It will be another couple of days before the City of Victoria responds to the Victoria and Esquimalt Police Board’s decision not to cut its budget.
After more than an hour of meeting behind closed doors Monday to get legal advice, Victoria city council determined the matter needed more study and would be dealt with at its Thursday committee of the whole meeting.
Last week, the police board informed the city it was not prepared to amend its draft budget as the city had requested.
The city, wanting to limit a property tax increase to 6.9 per cent this year, had directed its staff to rewrite a draft budget to limit any tax hike for 2023 to the rate of inflation.
It had requested the police rewrite its budget with that cap in mind.
The draft police budget had anticipated a 9.6 per cent increase in costs to $69.5 million for 2023, driven by increased salaries.
VicPD also requested funding for seven new staff, four civilian personnel and three frontline officers.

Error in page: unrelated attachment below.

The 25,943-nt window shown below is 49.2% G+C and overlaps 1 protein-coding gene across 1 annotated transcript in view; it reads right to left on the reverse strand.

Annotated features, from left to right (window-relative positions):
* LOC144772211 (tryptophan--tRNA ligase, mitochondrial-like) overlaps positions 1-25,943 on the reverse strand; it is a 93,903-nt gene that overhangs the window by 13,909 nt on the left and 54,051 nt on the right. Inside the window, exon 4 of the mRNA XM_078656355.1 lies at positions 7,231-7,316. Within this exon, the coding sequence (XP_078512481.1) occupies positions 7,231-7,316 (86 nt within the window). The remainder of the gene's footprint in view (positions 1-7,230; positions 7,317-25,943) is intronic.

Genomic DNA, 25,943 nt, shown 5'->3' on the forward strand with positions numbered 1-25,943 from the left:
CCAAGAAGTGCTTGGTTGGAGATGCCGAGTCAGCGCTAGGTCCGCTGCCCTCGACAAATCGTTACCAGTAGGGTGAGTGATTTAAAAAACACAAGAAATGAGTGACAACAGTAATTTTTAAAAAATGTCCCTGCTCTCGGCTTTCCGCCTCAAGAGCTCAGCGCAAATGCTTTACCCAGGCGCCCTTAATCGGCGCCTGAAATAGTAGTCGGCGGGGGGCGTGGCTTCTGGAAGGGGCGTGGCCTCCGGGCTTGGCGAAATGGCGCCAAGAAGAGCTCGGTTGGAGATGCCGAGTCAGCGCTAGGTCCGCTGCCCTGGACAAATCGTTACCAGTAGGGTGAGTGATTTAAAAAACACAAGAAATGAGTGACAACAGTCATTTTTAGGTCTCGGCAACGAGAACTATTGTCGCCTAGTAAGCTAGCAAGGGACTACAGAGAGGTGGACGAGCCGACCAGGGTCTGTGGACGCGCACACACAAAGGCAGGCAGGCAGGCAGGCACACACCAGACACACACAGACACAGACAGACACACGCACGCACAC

Victoria is responsible for 86.33 per cent of the police budget, with Esquimalt picking up the rest of the tab.
In a letter to council, police board finance committee chair Doug Crowder said removing items from the budget would conflict with the board’s “legislative requirement to provide adequate and effective policing.”
A property tax rise of 6.9 per cent this year would translate into a $251 increase for an average household and a $646 increase for a typical business in the city.
The city’s updated financial plan proposes increased parking rates on the street and in parkades, while some spending could be trimmed.
>>> To comment on this article, write a letter to the editor: email@example.com